Blogging @ CNM

Central New Mexico Community College


Are Too Many Students Being Forced Into Remediation?

A recent story in Education Week delved into some research studies that are pointing to a common conclusion – far too many students are unnecessarily being diverted into remedial classes.

The studies are suggesting that placement-test scores alone are not enough to determine whether a student should be required to take developmental education courses. The story offers some interesting options to supplement placement-test scores, such as looking more closely at high school transcripts or allowing students into credit classes while supporting them with tutoring.

It’s an interesting story on a topic that has gotten a lot of national and statewide attention. Please read the story in Education Week and let’s have a discussion about it.


Are We the Reason for New Mexico’s Economic Woes? Forbes Says So

Hey CNM!

Did you know that you live in an economic “Death Spiral State?” That’s what Forbes magazine says about New Mexico. Our state’s economy is burning to ashes, ready to collapse into what Forbes calls a “Fiscal Hellhole.” Know why? Too many takers… Not enough makers, the magazine says.

Do you know what Forbes considers you, as an employee of a state-funded college? What they consider us? “Takers.” In other words, we’re the ones digging the fiscal hellhole.

From Forbes: “Two factors determine whether a state makes this elite list of fiscal hellholes (which includes NM and 10 other states). The first is whether it has more takers than makers. A taker is someone who draws money from the government, as an employee, pensioner or welfare recipient. A maker is someone gainfully employed in the private sector.”

Interesting how they define a public employee as somebody who “draws money from the government,” and someone in the private sector as “gainfully employed.” But we’ve heard this kind of divisive thinking a lot in recent years, if we’ve been listening.

There’s no question – New Mexico and the Albuquerque-metro area are highly dependent on agencies and institutions that are funded by federal or state dollars, like Sandia National Labs, Los Alamos National Labs, CNM, UNM, Kirtland Air Force Base, etc.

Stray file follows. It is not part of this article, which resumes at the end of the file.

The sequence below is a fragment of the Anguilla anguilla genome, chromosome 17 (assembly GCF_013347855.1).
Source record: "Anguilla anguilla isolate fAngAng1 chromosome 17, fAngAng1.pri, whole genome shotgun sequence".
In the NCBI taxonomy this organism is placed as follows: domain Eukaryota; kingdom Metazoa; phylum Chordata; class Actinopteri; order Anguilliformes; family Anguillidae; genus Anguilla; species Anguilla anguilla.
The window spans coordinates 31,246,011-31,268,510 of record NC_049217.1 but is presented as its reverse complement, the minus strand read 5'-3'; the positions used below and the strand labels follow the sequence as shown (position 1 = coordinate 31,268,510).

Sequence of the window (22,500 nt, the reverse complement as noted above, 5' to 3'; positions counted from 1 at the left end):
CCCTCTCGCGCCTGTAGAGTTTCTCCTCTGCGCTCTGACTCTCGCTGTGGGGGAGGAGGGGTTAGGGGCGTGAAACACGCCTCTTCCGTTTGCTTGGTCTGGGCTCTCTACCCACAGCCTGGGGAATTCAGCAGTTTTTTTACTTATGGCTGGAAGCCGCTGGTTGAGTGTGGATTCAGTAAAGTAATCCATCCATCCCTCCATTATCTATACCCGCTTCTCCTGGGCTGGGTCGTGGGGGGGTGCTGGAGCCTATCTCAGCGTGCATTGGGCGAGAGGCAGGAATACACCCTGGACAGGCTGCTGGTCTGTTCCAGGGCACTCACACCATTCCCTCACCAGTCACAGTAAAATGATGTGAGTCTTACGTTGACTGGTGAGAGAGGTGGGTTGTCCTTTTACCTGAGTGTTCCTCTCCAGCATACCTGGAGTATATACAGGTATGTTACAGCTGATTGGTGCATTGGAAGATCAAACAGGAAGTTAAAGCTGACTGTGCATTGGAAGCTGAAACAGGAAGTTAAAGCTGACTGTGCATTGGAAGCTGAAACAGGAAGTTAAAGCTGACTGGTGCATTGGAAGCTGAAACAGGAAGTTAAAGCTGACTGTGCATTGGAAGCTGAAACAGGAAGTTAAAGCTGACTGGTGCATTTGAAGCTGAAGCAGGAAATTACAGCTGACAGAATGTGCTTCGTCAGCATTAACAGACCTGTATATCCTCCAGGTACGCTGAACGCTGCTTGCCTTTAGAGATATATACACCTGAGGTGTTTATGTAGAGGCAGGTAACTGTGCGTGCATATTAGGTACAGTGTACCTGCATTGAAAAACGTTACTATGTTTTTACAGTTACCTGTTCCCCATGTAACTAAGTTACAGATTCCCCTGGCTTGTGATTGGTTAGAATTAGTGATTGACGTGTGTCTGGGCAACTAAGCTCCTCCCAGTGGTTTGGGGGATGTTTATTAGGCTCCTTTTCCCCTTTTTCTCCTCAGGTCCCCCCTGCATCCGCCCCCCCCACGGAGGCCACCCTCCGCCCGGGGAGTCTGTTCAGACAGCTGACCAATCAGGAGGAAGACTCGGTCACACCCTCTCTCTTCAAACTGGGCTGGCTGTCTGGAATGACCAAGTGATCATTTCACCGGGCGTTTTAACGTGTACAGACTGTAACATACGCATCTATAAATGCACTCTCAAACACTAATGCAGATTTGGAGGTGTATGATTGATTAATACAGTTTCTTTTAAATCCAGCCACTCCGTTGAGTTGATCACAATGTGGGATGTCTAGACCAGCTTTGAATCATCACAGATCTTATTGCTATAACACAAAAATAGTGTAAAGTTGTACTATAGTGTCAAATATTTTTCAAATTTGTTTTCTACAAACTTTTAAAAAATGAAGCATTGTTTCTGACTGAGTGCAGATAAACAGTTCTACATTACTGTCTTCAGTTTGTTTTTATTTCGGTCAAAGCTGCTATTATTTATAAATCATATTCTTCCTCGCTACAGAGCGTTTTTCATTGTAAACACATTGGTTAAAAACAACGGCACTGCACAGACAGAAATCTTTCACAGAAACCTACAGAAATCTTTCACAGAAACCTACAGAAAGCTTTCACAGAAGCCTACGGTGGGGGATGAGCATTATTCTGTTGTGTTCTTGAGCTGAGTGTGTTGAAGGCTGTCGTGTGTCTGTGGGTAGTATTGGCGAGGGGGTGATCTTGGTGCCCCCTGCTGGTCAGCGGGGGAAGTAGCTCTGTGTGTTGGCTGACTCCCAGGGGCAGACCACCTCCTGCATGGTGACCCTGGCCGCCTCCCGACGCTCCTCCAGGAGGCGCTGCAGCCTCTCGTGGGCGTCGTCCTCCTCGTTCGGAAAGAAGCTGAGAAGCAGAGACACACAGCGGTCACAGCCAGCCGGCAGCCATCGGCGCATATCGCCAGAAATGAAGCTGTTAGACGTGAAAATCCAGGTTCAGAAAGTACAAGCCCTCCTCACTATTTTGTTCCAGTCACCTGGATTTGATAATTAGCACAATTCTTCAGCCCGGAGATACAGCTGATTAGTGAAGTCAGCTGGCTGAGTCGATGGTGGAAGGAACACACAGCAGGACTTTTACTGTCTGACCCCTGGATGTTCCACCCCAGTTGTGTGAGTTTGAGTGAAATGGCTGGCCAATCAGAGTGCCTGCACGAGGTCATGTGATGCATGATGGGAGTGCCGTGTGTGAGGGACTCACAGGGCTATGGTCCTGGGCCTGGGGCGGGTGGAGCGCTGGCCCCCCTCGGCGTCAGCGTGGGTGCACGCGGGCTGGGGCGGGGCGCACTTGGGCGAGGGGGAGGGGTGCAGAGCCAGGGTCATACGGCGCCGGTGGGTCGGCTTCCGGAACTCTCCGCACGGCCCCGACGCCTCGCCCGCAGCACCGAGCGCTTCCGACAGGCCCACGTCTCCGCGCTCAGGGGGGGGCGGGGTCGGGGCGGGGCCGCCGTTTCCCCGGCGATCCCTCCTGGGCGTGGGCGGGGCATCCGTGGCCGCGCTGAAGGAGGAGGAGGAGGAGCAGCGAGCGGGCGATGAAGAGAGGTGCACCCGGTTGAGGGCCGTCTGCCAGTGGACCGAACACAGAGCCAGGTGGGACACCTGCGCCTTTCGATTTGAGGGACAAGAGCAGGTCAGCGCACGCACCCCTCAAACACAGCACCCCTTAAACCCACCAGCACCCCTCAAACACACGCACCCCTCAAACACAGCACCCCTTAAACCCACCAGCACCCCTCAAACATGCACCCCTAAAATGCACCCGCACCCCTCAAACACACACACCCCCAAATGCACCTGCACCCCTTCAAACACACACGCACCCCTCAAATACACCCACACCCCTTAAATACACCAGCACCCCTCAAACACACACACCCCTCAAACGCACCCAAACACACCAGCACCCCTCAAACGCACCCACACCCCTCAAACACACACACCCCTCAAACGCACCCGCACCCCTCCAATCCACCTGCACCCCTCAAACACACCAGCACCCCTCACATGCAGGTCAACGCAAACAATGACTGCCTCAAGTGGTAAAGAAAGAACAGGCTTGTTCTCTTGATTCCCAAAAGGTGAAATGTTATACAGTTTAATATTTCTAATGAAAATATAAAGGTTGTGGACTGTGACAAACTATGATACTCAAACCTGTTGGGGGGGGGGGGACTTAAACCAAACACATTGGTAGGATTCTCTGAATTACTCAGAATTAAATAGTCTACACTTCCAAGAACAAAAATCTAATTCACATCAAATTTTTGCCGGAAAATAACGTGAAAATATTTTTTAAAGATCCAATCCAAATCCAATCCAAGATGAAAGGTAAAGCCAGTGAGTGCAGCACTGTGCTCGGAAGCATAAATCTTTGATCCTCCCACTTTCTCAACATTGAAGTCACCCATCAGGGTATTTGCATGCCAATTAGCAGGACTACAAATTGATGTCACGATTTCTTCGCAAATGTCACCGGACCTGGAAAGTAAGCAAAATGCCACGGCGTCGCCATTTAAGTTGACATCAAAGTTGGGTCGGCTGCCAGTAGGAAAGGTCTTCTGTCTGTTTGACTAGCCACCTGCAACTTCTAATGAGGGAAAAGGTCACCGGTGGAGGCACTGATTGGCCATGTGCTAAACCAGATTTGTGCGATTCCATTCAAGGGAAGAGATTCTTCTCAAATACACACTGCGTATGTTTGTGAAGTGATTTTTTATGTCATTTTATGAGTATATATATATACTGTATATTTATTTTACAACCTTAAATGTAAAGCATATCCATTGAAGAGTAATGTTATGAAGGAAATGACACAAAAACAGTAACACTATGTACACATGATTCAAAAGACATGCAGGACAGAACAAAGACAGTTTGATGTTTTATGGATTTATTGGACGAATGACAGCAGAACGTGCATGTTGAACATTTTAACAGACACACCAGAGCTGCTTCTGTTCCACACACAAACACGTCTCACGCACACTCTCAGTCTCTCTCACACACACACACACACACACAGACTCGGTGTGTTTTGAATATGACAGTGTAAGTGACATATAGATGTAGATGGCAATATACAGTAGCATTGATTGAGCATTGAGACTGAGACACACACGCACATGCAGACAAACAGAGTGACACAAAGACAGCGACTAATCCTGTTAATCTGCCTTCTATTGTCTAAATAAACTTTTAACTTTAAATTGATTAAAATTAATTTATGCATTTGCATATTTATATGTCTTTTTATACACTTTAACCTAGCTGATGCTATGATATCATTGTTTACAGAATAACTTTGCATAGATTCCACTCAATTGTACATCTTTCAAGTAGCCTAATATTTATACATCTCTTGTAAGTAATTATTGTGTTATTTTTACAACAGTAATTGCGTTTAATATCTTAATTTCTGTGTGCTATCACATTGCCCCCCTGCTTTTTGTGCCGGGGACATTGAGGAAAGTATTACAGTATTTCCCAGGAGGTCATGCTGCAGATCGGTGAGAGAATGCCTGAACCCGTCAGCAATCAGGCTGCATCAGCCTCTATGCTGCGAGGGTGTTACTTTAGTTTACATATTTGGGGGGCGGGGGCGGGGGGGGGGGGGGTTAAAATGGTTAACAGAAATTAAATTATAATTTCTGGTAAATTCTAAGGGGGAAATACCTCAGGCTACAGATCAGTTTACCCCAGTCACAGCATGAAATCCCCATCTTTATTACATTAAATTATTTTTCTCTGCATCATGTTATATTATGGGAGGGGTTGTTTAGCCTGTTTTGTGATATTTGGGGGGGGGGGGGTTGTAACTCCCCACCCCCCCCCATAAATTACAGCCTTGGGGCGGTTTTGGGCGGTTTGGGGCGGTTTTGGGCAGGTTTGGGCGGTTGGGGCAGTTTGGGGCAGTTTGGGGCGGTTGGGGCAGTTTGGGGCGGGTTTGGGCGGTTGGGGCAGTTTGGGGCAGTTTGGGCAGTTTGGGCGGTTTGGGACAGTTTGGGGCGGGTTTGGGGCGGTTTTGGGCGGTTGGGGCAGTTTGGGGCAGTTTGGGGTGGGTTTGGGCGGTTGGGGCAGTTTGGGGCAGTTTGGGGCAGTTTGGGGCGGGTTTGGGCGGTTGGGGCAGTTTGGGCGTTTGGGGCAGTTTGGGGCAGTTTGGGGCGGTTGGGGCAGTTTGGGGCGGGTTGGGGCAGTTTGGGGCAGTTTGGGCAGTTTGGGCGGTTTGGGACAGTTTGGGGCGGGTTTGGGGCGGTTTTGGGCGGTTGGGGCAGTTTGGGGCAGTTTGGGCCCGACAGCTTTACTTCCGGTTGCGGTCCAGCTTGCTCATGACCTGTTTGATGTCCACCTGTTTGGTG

But we also know that a lot of private-sector jobs are spawned from places like Sandia and Los Alamos, and that institutions like CNM and UNM prepare students to become the leaders and the backbone of the private-sector economy. Don’t we educate and help empower the so-called “makers?”

Here’s a link to the Forbes story. If you have trouble accessing it in Internet Explorer, try it in a different browser like Firefox or Safari.

So what’s your take on being labeled a “taker?” Are you offended? Or do they have a point – is New Mexico doomed to be a fiscal hellhole because we have too many “takers” and not enough “makers?”  Should we be listening to these kinds of assertions? Or just dismissing them as nonsense?

I really want to hear what you have to think. Please leave a comment.


Some Colleges Go ‘MOOC’

Hello CNM!

Thanks for stopping by… I’m wondering how many of you have heard of MOOCs? If you hadn’t yet, you have now. And you will hear a lot more about them in the very near future.

It stands for Massive Open Online Courses, and it’s the latest craze in online higher education. Many think it will inevitably revolutionize higher education as we know it, for the better. Some think it’s a fad, or worse, an ominous threat to the pillars of education.

The basic idea behind MOOCs right now is making an online class open to anybody who wants to sign up free of charge, and with no credit awarded. One MOOC at the University of Virginia this term has 42,000 students! And some of the most elite institutions in the country – Harvard, Princeton, Stanford and the Massachusetts Institute of Technology, among many others – are leading the charge for MOOCs. It’s a way to expand their brand and provide their most talented professors a worldwide stage and rock-star status.

For students, MOOCs can give them a taste of a particular discipline before starting to invest in a degree. Or they can simply brush up on anything they fancy, like, say… American Revolutionary War history by sitting in on lectures from their couch with Harvard’s most distinguished history professor. Or they can learn Spanish or take a math class or a political science class at a community college, free. If they like what they see and learn, the idea goes, they might be more likely to register for credit courses and pursue a degree at your college.

Some colleges are already rushing to set up pilots that offer credit to students who have taken MOOCs.

It’s a fascinating topic. And it very well might revolutionize the direction of higher education, soon.

If this is the first you’ve heard about MOOCs, or you want to hear what’s being said around the country about them, below is just a few stories I’ve found interesting on the topic.

So, what’s your take on MOOCs? A natural evolutionary step for higher education? Or a dangerous dash into an educational quagmire? Or somewhere in between?

“Instruction for Masses Knocks Down Campus Walls” — New York Times

“Irrational Exuberance Over MOOCs” – The Washington Post

“Into the Future with MOOCs” – Chronicle of Higher Education, commentary

“Don’t Panic Amid Predictions of Higher Ed’s Demise” – Inside Higher Ed, faculty column

Georgia State U. to Grant Course Credit for MOOCs – Chronicle of Higher Education

“MOOCs and Tablet Computing Are Top Tech Trends in Horizon Report” – Chronicle of Higher Education

“What Campus Leaders Need to Know About MOOCs” – Educause

“Massive Open Online Classes Raise Questions About Future of Education” – NBC Nightly News